By Cathy Norman Peterson
When I was a terribly shy pre-teen, my mother got me some cassette tapes on adolescence by James Dobson. This was before he was a political power monger, and I remember listening to them raptly while I ironed my father’s shirts in the basement and my mother worked on sewing projects.
In one talk Dobson said that every teenager feels insecure. Even the popular kids—the football players, the cheerleaders, the cool kids—all of them feel uncertain about themselves, he said.
It was a wild revelation for me. All that laughter in the hallways, the boys shoving each other in between classes, the girls who flirted during biology class behind Mr. Shinn’s back—was it possible that any of that was disguising the kind of anxiety I carried around with me daily? I’d assumed that everyone else was gliding through junior high while I stumbled along on the fringes.
Sometimes I think we have the same misconceptions in the Covenant. We think there’s a group out there somewhere who is at the center, who identify themselves as the core of our church. They feel at home. They’re comfortable. They have a voice.
In the grand scheme, we’re a small denomination, and I think that’s partly what feeds this perception that certain constituents really belong to the Covenant—and those constituents are not me.
Who are those people?
Over the years I’ve heard people identify each of these groups as the true core of the Covenant: North Park graduates. Non-North Park graduates. Fourth generation Covenanters. Brand-new churches. Residents of Chicago. Everyone in California. Members of so-called legacy churches. Members of churches that have adopted in. Young, urban church planters. Older, male pastors. White Covenanters. Covenanters of color.
I’ve heard long-time Covenanters say, “No one wants to hear from me—it’s not my church anymore,” and I’ve heard new Covenanters say, “I didn’t go to North Park—so I know this isn’t really my church.”
See what I mean? It starts to feel like high school when we all think everyone else is at the center. But sometimes more than adolescent feelings are at stake.
Why this feeling of exclusion seems to permeate our DNA is a question to consider, but lately I’ve been thinking about what damage it causes. If I assume that because I’m not ordained, I don’t really have a voice in the Covenant, I give myself permission to sit in the balcony and offer critiques to anyone who will listen—without having to actually take ownership of anything. If I assume that because I married in to the denomination—and thus my roots “only” extend some twenty years—I don’t invest myself in the church. In other words, if I assume that this church really belongs to some other group, then it’s pretty easy for me to keep one foot halfway out the door. Why engage tensions or challenges if I don’t really belong?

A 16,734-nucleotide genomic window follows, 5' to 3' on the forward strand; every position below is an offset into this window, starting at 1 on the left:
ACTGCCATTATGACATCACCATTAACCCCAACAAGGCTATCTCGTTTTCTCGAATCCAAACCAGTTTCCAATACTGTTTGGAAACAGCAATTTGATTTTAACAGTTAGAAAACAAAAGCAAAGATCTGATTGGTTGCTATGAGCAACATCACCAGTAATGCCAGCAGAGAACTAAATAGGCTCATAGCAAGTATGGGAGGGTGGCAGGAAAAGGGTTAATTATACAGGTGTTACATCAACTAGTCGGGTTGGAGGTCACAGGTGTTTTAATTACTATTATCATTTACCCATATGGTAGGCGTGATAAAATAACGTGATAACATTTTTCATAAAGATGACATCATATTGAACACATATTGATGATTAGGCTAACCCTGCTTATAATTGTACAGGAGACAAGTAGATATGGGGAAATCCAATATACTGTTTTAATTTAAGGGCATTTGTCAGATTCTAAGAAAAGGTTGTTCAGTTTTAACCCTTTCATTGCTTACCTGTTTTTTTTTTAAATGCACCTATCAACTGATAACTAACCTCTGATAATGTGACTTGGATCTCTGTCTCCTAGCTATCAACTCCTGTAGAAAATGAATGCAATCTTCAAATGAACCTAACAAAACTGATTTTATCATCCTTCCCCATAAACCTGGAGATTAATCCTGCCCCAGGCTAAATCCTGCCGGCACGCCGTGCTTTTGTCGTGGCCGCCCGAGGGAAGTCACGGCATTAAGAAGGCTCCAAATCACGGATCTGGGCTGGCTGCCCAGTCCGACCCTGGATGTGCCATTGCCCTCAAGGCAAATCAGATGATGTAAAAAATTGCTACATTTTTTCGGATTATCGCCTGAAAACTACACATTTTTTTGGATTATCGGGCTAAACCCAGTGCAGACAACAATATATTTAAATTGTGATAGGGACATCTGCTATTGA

More tragically, if I assume that the church belongs to those people over there, then I relegate it to them—and forget that the church belongs not to any of us but to Christ.
Next week many of us (at first I typed “many pastors”—so ingrained is this tendency to identify myself as outside the core group) gather in Denver for our annual Midwinter Conference. It’s one of the great things we do—offering time and space each year for pastors and leaders throughout the church to gather together. Over and over I hear participants say they look forward to this event as an important and meaningful opportunity to connect with friends.
Yet exclusion also happens there. Some find it hard to make connections—especially if they don’t already have a cadre of friendships among fellow ministers, and that perpetuates the “everyone else is an insider” perception.
And what about even more egregious examples of exclusion? Like a speaker lineup that lists six main speakers on the conference website but only one woman—and no women of color? Clearly those constituencies are not being intentionally welcomed or invited in. And why is no space created to hear the voices of our LGBTQ brothers and sisters in the church?
These members of our body don’t just feel left out—they are left out.
When members of our body are silenced or dismissed or ignored, exclusion causes deep pain. This isn’t just hurt feelings or a high school clique. It’s separation from the body.
The prophet Isaiah calls God’s people to be “repairers of the breach, the restorer of streets to live in” (58:12). Let this be true of us. Let the Spirit of God draw us together in friendship, as the beloved community, the body of Jesus Christ. And let us remember that Jesus created the church to be a home and refuge for all.